Saturday, February 26, 2011

Stirring life story of a woman

As they say truth is stranger than fiction, here is the stirring life story of a simple woman who married a partially blind man, completely aware of the consequences she had to face because of her decision that nobody forced upon on her.

Rukmini married a blind man knowing fully well that the history of blindness was running in their family for generations. Almost every member in her husband's family is afflicted with blindness in some form or the other. In spite of this fact she chose to marry him. After marriage, she had four children, of which two were born completely blind while the other two were partially blind. Undeterred by any of this, she became the yoke of the family doing everything possible for its survival and maintaining it for 38 years since her marriage.

Of the four children, the only son named Manjunath was completely blind and had to depend on her entirely. Without losing hope at any moment, she raised him in every step. After his ITI, he went to Bangalore and stayed there for a year to attend a training course where he learnt to weave chairs using plastic wire. He got married to a girl named Kamala who too had partial blindness. The couple had two children named Shreyas and Likitha who have normal vision.

Backed by his mother's constant support and encouragement he took up repairing broken chairs to earn his livelihood. He began to receive orders from companies and industries to get their broken chairs repaired. He could skillfully weave names and abbreviations of the company's name by keeping a mental count of the number of knots he had weaved. He could even weave motifs like Swastik and other insignia using two colours.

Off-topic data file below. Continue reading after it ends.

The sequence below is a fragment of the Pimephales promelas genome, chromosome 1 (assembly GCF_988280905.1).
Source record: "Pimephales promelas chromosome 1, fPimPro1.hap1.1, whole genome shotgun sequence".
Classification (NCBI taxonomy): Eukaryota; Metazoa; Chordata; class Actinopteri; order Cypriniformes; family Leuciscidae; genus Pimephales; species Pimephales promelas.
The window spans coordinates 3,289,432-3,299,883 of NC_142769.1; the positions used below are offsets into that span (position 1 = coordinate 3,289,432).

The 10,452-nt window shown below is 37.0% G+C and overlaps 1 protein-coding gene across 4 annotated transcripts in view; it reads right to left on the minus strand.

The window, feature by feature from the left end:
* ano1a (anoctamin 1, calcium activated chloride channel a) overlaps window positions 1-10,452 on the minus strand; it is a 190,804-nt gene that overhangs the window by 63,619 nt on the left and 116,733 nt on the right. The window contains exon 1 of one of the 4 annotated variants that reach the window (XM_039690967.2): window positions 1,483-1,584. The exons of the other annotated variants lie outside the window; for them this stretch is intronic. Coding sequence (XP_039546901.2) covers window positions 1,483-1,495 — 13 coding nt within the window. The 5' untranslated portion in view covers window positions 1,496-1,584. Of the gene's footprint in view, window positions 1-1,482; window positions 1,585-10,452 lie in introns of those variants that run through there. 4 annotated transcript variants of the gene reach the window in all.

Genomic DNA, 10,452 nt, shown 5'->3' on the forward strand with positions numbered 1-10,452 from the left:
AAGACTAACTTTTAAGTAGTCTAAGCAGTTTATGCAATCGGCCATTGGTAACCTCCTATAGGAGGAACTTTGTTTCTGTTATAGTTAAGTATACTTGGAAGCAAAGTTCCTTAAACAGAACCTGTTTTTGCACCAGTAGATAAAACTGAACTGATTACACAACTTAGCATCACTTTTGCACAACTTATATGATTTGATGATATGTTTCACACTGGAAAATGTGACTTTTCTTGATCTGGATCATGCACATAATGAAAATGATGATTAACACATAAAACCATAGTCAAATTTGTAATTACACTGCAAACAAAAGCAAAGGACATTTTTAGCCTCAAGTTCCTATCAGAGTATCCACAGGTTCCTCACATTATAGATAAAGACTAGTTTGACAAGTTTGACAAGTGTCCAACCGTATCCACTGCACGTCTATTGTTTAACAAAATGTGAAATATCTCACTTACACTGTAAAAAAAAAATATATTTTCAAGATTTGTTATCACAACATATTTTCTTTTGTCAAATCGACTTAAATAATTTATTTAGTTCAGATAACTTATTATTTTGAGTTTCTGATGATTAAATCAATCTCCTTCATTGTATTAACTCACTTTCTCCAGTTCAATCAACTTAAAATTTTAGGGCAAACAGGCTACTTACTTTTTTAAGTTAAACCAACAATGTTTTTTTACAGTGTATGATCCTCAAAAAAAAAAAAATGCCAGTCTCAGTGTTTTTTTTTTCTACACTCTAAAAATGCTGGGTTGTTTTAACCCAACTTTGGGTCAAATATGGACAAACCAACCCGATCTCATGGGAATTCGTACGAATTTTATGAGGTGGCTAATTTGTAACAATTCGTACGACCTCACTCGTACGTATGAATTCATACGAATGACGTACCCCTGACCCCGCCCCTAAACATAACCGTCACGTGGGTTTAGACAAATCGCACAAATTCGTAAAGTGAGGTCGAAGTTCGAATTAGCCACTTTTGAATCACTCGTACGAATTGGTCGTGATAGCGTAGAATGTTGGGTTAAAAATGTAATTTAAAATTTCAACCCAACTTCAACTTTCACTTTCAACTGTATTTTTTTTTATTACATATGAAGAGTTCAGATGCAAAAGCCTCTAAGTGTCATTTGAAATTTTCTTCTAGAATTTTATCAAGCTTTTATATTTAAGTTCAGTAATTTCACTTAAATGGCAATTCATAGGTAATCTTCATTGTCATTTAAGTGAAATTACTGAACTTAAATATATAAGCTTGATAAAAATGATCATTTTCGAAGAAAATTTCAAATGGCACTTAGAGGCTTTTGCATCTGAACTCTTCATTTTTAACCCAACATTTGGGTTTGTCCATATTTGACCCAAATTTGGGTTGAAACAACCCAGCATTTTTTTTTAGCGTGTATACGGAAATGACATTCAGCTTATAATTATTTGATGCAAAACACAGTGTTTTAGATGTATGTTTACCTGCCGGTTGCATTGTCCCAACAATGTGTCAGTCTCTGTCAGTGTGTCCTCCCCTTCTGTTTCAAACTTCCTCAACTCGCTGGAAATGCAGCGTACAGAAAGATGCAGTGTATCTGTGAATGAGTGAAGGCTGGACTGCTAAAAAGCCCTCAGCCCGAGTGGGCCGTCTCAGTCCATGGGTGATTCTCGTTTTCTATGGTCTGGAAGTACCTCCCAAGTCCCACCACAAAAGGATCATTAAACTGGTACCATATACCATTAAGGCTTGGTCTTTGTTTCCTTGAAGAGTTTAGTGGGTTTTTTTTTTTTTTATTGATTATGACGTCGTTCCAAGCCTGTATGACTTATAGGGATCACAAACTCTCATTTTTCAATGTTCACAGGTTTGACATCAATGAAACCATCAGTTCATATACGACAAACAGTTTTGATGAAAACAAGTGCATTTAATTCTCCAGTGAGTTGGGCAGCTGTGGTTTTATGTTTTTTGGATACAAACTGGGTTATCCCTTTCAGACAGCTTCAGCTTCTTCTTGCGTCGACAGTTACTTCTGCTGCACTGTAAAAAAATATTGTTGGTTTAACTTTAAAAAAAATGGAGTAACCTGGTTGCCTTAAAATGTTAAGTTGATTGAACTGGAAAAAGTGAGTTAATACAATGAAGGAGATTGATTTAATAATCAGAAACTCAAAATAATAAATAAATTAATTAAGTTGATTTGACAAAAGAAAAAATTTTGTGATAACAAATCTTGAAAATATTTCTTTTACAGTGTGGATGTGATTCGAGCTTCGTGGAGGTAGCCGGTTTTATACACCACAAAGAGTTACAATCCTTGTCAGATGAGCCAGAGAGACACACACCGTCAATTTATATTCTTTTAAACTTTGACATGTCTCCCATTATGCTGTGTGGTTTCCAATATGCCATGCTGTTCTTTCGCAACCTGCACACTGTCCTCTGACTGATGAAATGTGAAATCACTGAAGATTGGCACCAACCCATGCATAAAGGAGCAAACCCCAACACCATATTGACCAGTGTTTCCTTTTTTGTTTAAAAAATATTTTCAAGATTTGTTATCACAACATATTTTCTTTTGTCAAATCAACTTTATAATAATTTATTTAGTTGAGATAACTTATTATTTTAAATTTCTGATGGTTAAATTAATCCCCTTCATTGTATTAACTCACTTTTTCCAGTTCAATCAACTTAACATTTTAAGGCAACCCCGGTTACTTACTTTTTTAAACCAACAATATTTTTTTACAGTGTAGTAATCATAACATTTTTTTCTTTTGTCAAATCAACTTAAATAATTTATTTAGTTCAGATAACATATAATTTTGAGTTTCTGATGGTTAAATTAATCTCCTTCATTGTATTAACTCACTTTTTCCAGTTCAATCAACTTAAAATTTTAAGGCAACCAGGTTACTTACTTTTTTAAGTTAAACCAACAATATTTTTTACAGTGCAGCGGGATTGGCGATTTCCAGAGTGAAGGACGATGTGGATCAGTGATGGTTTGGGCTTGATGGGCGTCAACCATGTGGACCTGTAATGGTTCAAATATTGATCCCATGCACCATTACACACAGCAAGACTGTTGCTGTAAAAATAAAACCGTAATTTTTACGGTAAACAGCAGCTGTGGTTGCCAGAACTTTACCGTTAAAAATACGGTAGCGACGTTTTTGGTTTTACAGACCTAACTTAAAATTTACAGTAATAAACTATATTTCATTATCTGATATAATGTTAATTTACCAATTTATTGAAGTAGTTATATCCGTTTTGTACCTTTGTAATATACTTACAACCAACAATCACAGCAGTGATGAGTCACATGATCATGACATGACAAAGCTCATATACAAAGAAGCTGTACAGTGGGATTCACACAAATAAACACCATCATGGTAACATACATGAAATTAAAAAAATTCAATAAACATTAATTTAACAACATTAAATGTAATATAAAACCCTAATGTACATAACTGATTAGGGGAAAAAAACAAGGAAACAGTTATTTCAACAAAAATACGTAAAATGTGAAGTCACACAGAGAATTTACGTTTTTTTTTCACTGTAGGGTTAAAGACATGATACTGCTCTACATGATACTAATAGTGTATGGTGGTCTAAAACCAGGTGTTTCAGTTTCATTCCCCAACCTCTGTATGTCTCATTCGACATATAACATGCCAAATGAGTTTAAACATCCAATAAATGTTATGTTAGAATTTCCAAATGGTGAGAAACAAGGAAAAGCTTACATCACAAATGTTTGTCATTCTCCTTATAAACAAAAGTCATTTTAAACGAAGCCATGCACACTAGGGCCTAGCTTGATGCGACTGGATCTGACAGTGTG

His mothers help him by giving the type of plastic rope he asks. So proficient was he in his work that quickly he had a steady stream of clients knocking at his door that had big industry houses like RMP, TVS, Infosys, BEML among others. In spite of this, his earnings were meager and not sufficient enough to make ends meet. He got Rs.100 to 150 per chair and could repair two chairs in a day.

When there is an order the mother and son together leave the house in the morning at around 8AM. His mother assists him to climb the bus and reach the place of work. Till the repair job is finished the mother says beside his son helping in fetching the things he asks for. They have their lunch together which they had carried from the home. They get back to their homes in the evening. This has become a routine life for them.

"Try until you succeed. Don't expect only good things to happen to you, but rather accept whatever you get in life" is the motto of Manjunath in life, who is immensely indebted to his mother as she stood by him all these 33 years from the moment he was born.

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